A Haven for Birding Enthusiasts
A Haven for Birding Enthusiasts
The morning was cold and overcast, the kind of weather that invites you to reconsider your plans for the day. From time to time, an outburst of rain would fall, further reinforcing the thought of staying inside your walls.
The White-Collared Kingfisher (Todiramphus Chloris)
At least in Manila it was that way, but not for us. For our small but enduring group, a night filled with intermittent rain and winds only meant the coming sunrise, with its warmth and light, would be even more grand. This is the time for birds to slowly peek out of their perches and dry their feathers for everyone to see, provided you know where to look.
For this reason, our newly-formed bird watching group opted one Saturday morning to head away from the buildings of Manila and in to the forests of Cavite. Our destination was the campus of the International Institute of Rural Reconstruction, a sprawling compound surrounded by small streams and rivers and old wood and fruit trees. We had hardly arrived when we knew it was going to be a good day since from the view inside our van, we were treated with a sighting of an Emerald Dove and a crossing Plain Bush-Hen, all nimble and fleeting.
Then, with the sun starting to shine through the dark clouds, we alighted from our vehicle and began our quest. From the onset, we could already hear the calls of a number of birds overhead and it only took a short while before we saw who was responsible for them: Bulbuls and Gerygones. This was only a short sighting though, as rain forced us take shelter for a few minutes, making us a bit restless as we were all rearing to go. As soon as we were able to, we went out on to the roads and spotted the Yellow-Vented Bulbuls perched discretely on poles and feeding on the fruit trees. We walked a bit more and saw from afar a bird that was very attractive to the eyes: the White-Throated Kingfisher. With its back slightly to us, we were free to see its lush blue wings, chestnut head, and trademark beak for quite some time. It required some practice of giving directions though as it was some distance away, but it was well worth the effort.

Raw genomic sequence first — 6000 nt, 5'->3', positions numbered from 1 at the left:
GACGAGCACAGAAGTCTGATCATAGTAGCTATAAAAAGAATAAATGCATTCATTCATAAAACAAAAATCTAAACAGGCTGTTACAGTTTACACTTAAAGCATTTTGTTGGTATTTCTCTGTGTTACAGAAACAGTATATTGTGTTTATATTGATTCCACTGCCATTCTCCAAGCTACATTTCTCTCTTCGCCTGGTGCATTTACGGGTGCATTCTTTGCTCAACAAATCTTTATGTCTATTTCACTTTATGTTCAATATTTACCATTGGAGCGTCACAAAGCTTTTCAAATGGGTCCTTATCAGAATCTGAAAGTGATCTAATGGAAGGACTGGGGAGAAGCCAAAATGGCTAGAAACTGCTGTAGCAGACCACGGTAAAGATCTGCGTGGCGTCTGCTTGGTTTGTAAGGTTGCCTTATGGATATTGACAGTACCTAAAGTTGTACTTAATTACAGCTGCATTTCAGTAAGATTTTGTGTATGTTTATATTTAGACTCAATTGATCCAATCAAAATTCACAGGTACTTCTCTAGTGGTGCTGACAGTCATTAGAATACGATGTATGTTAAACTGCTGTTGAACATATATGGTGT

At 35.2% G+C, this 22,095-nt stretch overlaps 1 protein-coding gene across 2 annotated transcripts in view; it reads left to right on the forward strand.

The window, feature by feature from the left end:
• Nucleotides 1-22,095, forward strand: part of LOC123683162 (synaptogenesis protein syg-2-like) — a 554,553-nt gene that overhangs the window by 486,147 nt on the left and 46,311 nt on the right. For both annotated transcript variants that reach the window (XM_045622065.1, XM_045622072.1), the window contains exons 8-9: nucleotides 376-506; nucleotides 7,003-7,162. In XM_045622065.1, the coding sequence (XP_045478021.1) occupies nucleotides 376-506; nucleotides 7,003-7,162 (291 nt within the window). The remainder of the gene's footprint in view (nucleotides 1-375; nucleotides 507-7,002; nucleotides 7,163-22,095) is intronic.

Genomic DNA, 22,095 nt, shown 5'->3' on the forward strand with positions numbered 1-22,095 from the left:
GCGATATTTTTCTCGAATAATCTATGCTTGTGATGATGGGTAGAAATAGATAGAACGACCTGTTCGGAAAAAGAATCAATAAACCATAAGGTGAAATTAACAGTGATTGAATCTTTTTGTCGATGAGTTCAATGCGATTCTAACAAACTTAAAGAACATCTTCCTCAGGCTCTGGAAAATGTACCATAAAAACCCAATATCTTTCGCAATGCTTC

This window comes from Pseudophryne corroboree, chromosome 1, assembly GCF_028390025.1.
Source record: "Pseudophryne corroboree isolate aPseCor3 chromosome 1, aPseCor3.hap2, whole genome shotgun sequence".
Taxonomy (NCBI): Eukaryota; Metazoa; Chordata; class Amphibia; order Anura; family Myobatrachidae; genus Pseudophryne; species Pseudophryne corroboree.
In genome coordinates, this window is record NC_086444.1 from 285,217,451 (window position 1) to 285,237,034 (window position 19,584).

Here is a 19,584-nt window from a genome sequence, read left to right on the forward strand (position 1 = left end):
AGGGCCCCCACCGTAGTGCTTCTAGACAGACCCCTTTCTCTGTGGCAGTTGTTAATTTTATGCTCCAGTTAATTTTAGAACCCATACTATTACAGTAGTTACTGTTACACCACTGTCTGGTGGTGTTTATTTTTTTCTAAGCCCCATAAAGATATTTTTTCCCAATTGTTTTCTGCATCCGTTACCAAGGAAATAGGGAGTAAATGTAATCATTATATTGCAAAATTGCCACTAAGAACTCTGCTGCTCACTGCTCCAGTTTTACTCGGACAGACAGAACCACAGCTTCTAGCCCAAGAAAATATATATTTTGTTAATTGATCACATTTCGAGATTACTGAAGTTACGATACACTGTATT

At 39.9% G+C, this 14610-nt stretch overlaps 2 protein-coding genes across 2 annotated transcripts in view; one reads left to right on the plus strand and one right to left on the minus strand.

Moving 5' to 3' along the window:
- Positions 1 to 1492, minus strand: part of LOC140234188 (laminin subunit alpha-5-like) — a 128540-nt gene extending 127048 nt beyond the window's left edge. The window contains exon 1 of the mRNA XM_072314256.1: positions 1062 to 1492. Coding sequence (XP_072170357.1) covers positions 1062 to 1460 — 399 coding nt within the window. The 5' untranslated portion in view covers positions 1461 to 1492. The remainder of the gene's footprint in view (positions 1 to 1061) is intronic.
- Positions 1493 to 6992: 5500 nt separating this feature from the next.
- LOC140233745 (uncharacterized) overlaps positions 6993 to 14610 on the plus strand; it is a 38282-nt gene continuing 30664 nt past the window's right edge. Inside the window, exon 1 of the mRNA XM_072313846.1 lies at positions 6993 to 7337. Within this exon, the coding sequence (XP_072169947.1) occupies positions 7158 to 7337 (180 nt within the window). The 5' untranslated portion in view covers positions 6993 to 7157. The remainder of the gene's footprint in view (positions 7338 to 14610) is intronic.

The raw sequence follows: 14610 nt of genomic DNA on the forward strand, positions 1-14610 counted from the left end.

The Pygmy Woodpecker
We took a break from walking when we found an excellent vantage point of several species and temporarily rooted ourselves there because just in front of us was a tree that seemed very popular. For the almost half hour that we positioned ourselves, we saw several Olive-Backed Sunbirds of both genders, Philippine Pygmy Woodpeckers climbing up the trunk and branches, Lowland White Eyes frolicking among the leaves, and a White-Collared Kingfisher.
A few hours later, we transferred to the nearby Agape Springs Resort, and, just as we were about to finish our modules and assessment of the morning, we got distracted by another species: the Philippine Hawk-Cuckoo, a raptor look alike found only in the Philippines. We quickly (but quietly) got hold of our binoculars and attempted to find where it was perched. Unfortunately it didn't stay long enough for us to take a photo of it so for those who are curious to know, consider joining the next birdwatching trip. Photos on books and scattered on the internet can't really do it justice.